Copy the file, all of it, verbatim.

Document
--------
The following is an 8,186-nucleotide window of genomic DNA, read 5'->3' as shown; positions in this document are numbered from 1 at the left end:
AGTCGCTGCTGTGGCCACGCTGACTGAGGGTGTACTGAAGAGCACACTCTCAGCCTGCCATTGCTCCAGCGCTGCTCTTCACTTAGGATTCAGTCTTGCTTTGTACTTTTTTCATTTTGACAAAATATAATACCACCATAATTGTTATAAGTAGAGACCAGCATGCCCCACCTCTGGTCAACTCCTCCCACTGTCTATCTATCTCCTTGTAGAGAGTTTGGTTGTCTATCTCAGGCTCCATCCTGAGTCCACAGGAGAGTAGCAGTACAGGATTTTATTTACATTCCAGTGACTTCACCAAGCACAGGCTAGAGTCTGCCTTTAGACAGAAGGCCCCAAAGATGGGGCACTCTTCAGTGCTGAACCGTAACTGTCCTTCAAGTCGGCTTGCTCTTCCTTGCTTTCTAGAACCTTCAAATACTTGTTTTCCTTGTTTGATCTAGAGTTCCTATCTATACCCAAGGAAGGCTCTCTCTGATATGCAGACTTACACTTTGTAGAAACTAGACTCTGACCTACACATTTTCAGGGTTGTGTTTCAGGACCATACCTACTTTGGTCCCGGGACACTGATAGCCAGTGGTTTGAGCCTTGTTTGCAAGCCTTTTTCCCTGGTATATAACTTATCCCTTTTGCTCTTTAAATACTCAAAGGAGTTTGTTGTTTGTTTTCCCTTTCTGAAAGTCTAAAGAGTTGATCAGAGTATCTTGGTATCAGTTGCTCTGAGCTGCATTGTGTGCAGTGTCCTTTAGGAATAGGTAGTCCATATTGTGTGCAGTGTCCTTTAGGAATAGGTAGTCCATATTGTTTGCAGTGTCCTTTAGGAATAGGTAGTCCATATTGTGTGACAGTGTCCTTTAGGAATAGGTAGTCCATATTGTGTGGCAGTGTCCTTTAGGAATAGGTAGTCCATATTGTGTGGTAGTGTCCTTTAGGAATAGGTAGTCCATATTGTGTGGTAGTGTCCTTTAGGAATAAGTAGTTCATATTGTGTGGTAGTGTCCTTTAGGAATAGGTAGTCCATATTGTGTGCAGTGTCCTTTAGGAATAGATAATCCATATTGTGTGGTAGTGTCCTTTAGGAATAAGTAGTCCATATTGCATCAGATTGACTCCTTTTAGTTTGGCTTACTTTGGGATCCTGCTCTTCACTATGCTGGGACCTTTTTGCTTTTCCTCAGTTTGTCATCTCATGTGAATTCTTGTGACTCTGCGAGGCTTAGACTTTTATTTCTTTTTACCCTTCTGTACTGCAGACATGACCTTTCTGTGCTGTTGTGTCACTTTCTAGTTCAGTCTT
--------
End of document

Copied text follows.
The following is an 8,186-nucleotide window of genomic DNA, read 5'->3' as shown; positions in this document are numbered from 1 at the left end:
AGTCGCTGCTGTGGCCACGCTGACTGAGGGTGTACTGAAGAGCACACTCTCAGCCTGCCATTGCTCCAGCGCTGCTCTTCACTTAGGATTCAGTCTTGCTTTGTACTTTTTTCATTTTGACAAAATATAATACCACCATAATTGTTATAAGTAGAGACCAGCATGCCCCACCTCTGGTCAACTCCTCCCACTGTCTATCTATCTCCTTGTAGAGAGTTTGGTTGTCTATCTCAGGCTCCATCCTGAGTCCACAGGAGAGTAGCAGTACAGGATTTTATTTACATTCCAGTGACTTCACCAAGCACAGGCTAGAGTCTGCCTTTAGACAGAAGGCCCCAAAGATGGGGCACTCTTCAGTGCTGAACCGTAACTGTCCTTCAAGTCGGCTTGCTCTTCCTTGCTTTCTAGAACCTTCAAATACTTGTTTTCCTTGTTTGATCTAGAGTTCCTATCTATACCCAAGGAAGGCTCTCTCTGATATGCAGACTTACACTTTGTAGAAACTAGACTCTGACCTACACATTTTCAGGGTTGTGTTTCAGGACCATACCTACTTTGGTCCCGGGACACTGATAGCCAGTGGTTTGAGCCTTGTTTGCAAGCCTTTTTCCCTGGTATATAACTTATCCCTTTTGCTCTTTAAATACTCAAAGGAGTTTGTTGTTTGTTTTCCCTTTCTGAAAGTCTAAAGAGTTGATCAGAGTATCTTGGTATCAGTTGCTCTGAGCTGCATTGTGTGCAGTGTCCTTTAGGAATAGGTAGTCCATATTGTGTGCAGTGTCCTTTAGGAATAGGTAGTCCATATTGTTTGCAGTGTCCTTTAGGAATAGGTAGTCCATATTGTGTGACAGTGTCCTTTAGGAATAGGTAGTCCATATTGTGTGGCAGTGTCCTTTAGGAATAGGTAGTCCATATTGTGTGGTAGTGTCCTTTAGGAATAGGTAGTCCATATTGTGTGGTAGTGTCCTTTAGGAATAAGTAGTTCATATTGTGTGGTAGTGTCCTTTAGGAATAGGTAGTCCATATTGTGTGCAGTGTCCTTTAGGAATAGATAATCCATATTGTGTGGTAGTGTCCTTTAGGAATAAGTAGTCCATATTGCATCAGATTGACTCCTTTTAGTTTGGCTTACTTTGGGATCCTGCTCTTCACTATGCTGGGACCTTTTTGCTTTTCCTCAGTTTGTCATCTCATGTGAATTCTTGTGACTCTGCGAGGCTTAGACTTTTATTTCTTTTTACCCTTCTGTACTGCAGACATGACCTTTCTGTGCTGTTGTGTCACTTTCTAGTTCAGTCTT